Forget fundraising dinners and car boot sales, the philanthropic landscape has changed.
Gone are the days of passive events. Donors and potential donors want to be engaged and involved in something bigger than them.
Most of all, people want to make a difference and let everyone know about it. That’s why websites like Upworthy gain massive popularity in a very short time – their tagline being ‘Things that matter. Pass ‘em on’.
It’s interactive and allows people to share things on social media that make them seem a lot less vapid than posting vacation photos. Here are five innovative fundraising ideas that will help raise awareness and publicize your efforts, just as much as it will win you donors.
Fashion shows are a great way of getting the community involved. While featuring major designers will bring the media, be sure to include up-and-coming designers as well. Getting professional models is great, but using members of your organisation or people who have benefited from the charity (where appropriate) gives the show a relatable human element.
Of course, if it’s possible to have an extra-special sponsor who will do the modelling for you, it’s going to draw the best of both worlds.
Example: Foundation of Light raised an estimated £40,000 when team members from Sunderland F.C. took to the stage as models in the charity’s annual Fashion Strikes fashion show.
The online gaming industry is big business, and some websites are now allowing charities to promote their projects through the platform. This attracts a new demographic of donor, who may be unreachable otherwise.
One such project is Playmob, which works with a service called Giverboard. The service gives players of online social games to buy virtual items linked to a charity, so their users ‘give back through gaming’. For example, if a player purchases a panda in Sim Social, they donate a percentage to the World Wide Fund for Nature.
This increases engagement of mass online audiences, by utilizing people’s competitive nature, and provides an additional revenue stream to charity.
Example: Marie Curie Cancer Care joined with digital agency Paper to create a loyalty-based gaming website. Donors would support the charity by playing a wide variety of free and paid-for games which would provide them with prizes as well. They are hoping to engage 100,000 users in the first year.
Make a World Record Attempt
Promoting your charity fundraiser as a world record attempt would give people the opportunity to participate in a once-in-a-lifetime experience. Your event would make history – who wouldn’t want to be a part of that?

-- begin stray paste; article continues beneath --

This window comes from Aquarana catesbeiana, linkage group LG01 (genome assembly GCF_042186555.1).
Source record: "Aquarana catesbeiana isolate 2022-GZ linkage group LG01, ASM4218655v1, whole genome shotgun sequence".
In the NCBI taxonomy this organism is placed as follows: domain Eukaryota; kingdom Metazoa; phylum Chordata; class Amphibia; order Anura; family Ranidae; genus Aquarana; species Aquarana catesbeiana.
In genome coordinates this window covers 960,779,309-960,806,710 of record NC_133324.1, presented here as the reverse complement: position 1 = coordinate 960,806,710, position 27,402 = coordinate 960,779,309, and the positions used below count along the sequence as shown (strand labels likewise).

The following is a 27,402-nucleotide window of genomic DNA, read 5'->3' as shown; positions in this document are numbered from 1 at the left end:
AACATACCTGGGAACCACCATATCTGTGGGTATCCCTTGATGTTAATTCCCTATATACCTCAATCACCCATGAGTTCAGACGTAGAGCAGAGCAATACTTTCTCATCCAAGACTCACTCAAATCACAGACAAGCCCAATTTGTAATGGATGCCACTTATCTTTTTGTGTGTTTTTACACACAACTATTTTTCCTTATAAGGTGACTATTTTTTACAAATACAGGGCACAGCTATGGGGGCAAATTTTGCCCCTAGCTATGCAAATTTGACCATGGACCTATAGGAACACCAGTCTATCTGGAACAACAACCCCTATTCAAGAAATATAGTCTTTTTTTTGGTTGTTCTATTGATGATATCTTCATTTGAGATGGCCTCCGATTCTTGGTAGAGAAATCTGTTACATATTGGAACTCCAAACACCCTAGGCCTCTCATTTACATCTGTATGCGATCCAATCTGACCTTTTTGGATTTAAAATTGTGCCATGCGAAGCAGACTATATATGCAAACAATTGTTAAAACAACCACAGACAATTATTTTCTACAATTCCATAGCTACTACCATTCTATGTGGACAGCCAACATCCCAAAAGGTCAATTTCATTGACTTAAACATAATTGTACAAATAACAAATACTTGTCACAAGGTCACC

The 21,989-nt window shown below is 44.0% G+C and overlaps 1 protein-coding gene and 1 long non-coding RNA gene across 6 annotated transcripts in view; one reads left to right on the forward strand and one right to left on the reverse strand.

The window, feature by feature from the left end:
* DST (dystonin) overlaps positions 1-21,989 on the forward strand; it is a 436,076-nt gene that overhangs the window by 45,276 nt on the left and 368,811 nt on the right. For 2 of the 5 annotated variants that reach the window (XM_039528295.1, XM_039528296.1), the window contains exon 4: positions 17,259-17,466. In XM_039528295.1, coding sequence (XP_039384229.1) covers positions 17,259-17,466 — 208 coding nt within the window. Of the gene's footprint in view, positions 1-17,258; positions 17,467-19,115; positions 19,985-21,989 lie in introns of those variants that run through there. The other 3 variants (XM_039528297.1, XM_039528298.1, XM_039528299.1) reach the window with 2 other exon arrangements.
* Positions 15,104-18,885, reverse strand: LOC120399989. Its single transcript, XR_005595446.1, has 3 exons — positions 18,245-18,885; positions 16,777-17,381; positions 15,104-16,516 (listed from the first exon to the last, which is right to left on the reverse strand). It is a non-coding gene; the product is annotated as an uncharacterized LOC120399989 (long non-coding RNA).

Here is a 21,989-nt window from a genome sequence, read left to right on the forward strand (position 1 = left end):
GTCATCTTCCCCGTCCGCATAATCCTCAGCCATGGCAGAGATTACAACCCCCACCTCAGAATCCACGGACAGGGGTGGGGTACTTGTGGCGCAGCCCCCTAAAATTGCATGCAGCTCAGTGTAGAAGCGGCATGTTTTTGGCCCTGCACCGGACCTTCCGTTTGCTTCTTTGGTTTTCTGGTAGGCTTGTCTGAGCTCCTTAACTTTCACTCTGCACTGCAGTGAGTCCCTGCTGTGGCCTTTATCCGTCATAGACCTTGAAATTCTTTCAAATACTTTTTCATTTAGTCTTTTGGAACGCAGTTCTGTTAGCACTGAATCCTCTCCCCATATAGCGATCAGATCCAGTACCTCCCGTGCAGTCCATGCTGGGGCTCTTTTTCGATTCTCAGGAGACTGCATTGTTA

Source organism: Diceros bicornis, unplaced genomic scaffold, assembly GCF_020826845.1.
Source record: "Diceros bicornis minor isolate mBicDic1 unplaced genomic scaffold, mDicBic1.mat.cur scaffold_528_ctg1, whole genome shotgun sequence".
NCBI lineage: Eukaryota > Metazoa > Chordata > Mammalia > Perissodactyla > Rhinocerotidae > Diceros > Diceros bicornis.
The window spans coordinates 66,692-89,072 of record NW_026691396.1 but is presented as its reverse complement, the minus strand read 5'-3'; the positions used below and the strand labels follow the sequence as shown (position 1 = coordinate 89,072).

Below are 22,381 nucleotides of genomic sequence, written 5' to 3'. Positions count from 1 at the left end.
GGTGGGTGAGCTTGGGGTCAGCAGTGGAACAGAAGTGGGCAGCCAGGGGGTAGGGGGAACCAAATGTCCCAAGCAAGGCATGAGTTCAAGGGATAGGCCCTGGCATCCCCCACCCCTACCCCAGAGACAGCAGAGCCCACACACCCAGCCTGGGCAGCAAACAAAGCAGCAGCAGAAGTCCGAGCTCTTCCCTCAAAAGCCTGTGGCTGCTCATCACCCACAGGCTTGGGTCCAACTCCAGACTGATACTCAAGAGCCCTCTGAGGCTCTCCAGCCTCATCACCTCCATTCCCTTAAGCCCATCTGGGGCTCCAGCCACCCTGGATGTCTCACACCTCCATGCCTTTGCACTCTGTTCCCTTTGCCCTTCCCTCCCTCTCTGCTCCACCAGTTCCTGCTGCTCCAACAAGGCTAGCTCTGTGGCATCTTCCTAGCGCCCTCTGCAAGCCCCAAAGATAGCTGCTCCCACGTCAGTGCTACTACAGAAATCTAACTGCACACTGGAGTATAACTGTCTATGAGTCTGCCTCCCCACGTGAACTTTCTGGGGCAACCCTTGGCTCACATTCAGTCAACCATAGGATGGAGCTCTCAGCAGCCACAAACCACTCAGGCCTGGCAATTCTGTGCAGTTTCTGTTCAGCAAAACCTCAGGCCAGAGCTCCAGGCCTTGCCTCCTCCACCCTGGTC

With the right PR, this could also result in unsurpassed media attention because it would be a unique campaign. There would be the potential for the world record attempt going viral or at least a lot of social sharing during the event – which means more engagement and more exposure.
Plus, this type of event builds loyalty to the charity the desire to tell all their friends about it because participants would leave with a happy memory of the day.
Example: Guinness World Records and PwC US worked together in 2012 to attempt the record for the largest financial literacy lesson. It resulted in almost 4,800 students from 18 schools across three states, along with 840 volunteers, participating in the event.
Viral content will be:
- Thought provoking. It makes people see something in a way they hadn’t before.
- Full of the ‘wow factor’. It might be hilarious, strange, over-the-top-or absolutely ridiculous, but it opens eyes and makes people say, “What the…”
- Informative. This is the content that answers a question a lot of people are asking, or tells them something they didn’t even know they wanted to know.
- Inspirational. This goes back to people wanting to feel a part of the greater good.
- Original. Don’t do something someone else has done – unless you’re going to do it 10 million times better.
Example: Water is Life took over the hashtag #firstworldproblems and created this ironic video where victims of the earthquake in Haiti read out tweets making light of superficial problems in developed countries.
Seriously. Make up a campaign and then get people to actually do it. Bonus points if you can get a major celebrity or a influencer in on it.
Think about what will give people the opportunity to participate and show their friends that they are doing so. It’s a great way to build awareness and enhance engagement – by doing it from the ground level.
Example: Movember. A group of guys in South Australia started growing moustaches to raise money for charity in November and coined in ‘Movember’. In 2004, it grew to an event where 30 men would grow a moustache for 30 days. In 2012, the Movember Foundation raised upwards of $95 million and had 1.1 million participants.
What do you think?
Do you have more brilliant ides? Which fundraiser ideas you like best? Tell is in the comment section bellow.